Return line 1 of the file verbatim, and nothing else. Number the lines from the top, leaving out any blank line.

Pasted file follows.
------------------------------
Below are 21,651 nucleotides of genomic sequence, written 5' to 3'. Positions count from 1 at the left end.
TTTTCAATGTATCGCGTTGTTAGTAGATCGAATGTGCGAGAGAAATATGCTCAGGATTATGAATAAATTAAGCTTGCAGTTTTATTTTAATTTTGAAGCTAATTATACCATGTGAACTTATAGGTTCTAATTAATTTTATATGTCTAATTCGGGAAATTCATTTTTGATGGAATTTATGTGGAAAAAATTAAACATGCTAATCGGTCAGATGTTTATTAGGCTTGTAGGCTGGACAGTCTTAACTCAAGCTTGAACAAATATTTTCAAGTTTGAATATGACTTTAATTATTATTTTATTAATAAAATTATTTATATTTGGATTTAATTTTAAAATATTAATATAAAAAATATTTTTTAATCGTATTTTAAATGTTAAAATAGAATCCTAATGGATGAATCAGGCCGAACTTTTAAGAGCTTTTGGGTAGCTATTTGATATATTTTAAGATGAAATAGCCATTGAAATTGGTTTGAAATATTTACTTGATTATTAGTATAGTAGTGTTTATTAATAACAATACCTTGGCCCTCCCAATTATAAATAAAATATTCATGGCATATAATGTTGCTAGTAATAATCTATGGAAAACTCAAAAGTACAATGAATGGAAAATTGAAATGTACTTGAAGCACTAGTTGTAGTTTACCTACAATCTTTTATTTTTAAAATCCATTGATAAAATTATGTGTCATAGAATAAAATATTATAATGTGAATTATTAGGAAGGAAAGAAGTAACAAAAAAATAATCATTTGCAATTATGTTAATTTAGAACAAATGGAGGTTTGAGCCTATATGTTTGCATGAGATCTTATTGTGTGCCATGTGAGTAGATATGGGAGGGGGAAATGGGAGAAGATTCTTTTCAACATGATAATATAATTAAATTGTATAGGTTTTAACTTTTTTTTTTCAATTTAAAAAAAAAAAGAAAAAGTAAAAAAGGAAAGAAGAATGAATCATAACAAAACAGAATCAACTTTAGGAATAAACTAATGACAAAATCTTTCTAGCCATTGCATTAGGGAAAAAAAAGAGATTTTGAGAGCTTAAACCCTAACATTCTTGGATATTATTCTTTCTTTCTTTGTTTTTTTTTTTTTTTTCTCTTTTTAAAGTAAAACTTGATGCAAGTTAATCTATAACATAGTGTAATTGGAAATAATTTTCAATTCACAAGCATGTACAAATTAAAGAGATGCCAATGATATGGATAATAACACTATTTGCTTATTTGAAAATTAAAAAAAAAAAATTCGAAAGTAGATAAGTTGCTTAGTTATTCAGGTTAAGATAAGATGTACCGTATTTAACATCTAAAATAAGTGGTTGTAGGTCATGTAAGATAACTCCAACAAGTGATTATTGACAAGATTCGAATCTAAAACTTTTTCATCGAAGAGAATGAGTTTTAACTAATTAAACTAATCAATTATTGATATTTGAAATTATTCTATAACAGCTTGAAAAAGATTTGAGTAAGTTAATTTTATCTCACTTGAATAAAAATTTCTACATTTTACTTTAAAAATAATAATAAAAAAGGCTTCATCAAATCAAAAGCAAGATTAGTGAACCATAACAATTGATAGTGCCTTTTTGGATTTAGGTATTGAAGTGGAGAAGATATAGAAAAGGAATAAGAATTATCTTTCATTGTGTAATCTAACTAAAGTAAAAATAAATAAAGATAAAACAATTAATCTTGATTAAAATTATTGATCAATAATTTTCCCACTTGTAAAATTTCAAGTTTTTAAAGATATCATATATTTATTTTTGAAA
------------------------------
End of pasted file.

Below are 21,651 nucleotides of genomic sequence, written 5' to 3'. Positions count from 1 at the left end.